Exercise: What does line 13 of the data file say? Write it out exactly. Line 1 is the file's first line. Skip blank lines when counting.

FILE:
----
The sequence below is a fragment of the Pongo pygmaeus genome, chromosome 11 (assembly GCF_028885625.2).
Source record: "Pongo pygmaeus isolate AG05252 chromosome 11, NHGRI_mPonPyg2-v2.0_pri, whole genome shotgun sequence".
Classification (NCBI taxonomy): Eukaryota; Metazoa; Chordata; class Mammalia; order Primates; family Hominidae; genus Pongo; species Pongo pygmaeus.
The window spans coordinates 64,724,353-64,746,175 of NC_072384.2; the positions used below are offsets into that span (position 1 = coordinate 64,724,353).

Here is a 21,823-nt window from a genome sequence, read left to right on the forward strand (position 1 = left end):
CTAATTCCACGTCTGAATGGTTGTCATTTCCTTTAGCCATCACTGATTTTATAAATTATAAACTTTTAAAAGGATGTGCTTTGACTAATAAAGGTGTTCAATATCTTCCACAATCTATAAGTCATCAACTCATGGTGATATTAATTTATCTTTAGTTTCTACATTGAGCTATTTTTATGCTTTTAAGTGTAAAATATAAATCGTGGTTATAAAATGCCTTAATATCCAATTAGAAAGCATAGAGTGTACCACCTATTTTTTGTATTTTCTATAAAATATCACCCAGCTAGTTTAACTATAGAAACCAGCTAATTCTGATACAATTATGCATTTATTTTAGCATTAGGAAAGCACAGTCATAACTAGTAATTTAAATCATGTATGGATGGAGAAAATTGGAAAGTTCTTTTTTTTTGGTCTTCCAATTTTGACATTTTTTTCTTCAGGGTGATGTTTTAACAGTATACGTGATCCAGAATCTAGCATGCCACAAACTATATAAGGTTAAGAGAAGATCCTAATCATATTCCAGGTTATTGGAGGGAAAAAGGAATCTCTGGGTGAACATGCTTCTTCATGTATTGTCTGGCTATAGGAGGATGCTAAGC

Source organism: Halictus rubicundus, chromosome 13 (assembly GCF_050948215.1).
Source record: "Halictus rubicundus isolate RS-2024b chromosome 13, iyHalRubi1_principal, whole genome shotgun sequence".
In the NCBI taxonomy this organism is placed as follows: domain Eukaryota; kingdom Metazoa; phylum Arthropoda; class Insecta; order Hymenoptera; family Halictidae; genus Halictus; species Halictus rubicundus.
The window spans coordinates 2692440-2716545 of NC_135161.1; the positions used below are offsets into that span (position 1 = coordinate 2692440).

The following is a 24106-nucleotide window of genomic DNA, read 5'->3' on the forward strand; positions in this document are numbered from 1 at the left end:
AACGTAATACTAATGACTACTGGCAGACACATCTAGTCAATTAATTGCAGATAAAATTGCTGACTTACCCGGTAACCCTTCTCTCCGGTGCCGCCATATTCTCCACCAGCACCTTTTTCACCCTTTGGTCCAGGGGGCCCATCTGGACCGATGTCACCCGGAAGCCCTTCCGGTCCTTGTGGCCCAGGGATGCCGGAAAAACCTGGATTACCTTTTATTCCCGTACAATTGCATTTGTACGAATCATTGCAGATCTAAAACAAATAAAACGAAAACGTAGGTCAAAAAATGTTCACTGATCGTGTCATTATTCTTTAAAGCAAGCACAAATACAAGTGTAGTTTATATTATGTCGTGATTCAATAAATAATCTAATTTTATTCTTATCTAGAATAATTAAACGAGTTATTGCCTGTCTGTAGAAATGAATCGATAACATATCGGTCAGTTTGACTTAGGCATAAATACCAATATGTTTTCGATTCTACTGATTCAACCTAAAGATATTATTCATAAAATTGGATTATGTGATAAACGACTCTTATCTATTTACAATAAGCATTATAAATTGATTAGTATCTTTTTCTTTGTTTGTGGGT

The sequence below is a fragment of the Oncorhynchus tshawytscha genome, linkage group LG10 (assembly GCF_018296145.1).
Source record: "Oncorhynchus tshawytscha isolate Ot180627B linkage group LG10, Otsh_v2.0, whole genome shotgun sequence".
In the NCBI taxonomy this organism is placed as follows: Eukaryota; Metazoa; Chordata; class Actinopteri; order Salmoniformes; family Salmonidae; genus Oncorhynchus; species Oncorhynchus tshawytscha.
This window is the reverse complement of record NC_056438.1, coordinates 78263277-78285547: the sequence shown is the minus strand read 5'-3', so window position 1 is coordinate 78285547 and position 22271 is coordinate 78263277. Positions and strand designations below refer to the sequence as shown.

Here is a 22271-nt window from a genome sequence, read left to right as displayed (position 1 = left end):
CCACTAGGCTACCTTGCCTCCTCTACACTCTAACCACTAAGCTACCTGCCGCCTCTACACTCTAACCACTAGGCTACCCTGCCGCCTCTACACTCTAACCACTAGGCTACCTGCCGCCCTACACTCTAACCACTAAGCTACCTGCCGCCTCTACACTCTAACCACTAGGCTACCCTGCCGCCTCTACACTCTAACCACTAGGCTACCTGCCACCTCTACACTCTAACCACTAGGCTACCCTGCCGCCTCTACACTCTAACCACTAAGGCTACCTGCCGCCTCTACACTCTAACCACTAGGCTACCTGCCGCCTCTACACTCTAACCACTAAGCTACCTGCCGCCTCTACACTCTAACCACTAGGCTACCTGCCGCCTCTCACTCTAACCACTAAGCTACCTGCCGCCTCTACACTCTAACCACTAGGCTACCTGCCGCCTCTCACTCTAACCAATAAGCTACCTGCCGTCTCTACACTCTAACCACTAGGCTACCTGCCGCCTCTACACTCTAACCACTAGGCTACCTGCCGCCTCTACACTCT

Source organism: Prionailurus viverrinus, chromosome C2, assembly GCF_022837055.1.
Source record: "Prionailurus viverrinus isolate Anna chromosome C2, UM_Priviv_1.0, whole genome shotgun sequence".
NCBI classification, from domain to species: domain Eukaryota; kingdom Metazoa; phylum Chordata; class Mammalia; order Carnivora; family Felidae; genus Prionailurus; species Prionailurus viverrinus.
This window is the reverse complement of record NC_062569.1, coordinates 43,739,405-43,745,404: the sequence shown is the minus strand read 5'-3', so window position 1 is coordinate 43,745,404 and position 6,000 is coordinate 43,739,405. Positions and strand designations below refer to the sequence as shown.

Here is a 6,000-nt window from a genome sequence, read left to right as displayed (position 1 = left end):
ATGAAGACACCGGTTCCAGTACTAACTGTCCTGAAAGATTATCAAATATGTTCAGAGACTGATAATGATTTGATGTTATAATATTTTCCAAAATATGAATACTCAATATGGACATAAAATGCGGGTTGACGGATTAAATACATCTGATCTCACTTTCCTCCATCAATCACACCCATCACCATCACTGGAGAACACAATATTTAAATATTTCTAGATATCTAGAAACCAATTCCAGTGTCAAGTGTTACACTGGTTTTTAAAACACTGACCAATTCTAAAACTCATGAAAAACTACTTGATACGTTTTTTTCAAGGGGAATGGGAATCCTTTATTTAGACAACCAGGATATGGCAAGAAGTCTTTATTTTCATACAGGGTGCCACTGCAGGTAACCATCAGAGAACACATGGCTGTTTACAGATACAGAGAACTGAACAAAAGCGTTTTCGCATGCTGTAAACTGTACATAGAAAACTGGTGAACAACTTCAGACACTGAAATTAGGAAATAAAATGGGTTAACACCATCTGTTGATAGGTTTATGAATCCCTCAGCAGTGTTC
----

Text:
The sequence below is a fragment of the Oncorhynchus tshawytscha genome, linkage group LG10 (assembly GCF_018296145.1).